Could a chance to pet a pup play a role in a patient’s recovery? People who work with therapy dogs believe so. Therapy dogs visit hospital settings with the goal of boosting patient morale and putting a smile on the faces of people going through challenging medical crises. Here is a look at the role therapy dogs are playing in health care .
What is a therapy dog?
Therapy dogs visit hospitals in an effort to cheer up patients and their families while they are receiving care. They also visit nursing homes, schools and other settings in which people may be lonely or under a significant amount of stress.
It is important to note that therapy dogs are not the same as service dogs, and they cannot perform assistive tasks, like guiding patients with vision difficulties. Likewise, therapy dogs don’t stay with one person as service dogs do.
Are therapy dogs trained?
The American Kennel Club (AKC) offers an official training program for therapy dogs. Dogs that receive this certification have completed a certain number of visits with a therapy dog organization recognized by the AKC. However, it is up to the organization that invites therapy dogs in to set their own standards and decide if they will require any kind of training before dogs can visit.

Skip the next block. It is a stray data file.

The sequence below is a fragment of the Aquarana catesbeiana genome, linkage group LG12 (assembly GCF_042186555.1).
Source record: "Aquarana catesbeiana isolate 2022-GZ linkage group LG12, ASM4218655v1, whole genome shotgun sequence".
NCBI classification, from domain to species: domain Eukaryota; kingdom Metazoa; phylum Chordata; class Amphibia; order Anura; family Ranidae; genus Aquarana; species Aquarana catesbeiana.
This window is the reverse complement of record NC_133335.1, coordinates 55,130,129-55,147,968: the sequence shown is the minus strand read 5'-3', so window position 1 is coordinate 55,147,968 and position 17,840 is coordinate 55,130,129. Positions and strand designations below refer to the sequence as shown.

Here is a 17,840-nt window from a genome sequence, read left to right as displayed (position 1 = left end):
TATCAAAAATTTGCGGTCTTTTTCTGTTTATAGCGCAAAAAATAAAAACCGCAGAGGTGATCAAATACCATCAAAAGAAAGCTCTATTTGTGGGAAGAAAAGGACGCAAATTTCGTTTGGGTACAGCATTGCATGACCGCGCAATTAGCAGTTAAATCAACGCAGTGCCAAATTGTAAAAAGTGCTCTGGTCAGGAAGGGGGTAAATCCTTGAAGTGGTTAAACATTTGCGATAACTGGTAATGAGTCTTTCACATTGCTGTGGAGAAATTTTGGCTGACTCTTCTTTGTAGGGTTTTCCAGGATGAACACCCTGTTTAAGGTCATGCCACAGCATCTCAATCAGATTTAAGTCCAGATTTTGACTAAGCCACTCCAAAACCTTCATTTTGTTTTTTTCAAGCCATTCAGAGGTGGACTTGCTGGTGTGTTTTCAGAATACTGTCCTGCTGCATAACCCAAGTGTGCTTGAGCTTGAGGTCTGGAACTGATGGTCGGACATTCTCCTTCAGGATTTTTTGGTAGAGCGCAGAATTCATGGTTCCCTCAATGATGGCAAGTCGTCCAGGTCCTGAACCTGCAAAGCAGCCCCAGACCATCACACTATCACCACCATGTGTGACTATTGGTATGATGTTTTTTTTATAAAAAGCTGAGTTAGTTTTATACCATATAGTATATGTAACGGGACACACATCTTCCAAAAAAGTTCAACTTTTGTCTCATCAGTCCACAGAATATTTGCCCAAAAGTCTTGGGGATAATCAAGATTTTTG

Training for therapy dogs isn’t just for patient safety. Handlers must also ensure that the dogs are not overstressed by patient visits and that they enjoy meeting so many new people.
Where can therapy dogs be used in the hospital?
There are multiple ways therapy dogs can make an impact in the hospital setting. They can:
- Visit patients undergoing cancer care
- Visit children receiving inpatient care
- Visit family members in the waiting room
- Visit patients recovering from orthopedic surgery
At MountainView Hospital, our compassionate team is committed to providing the best possible patient experience every day. Experience the difference of our quality care for yourself by calling (702) 962-5021 to get a referral to one of our physicians.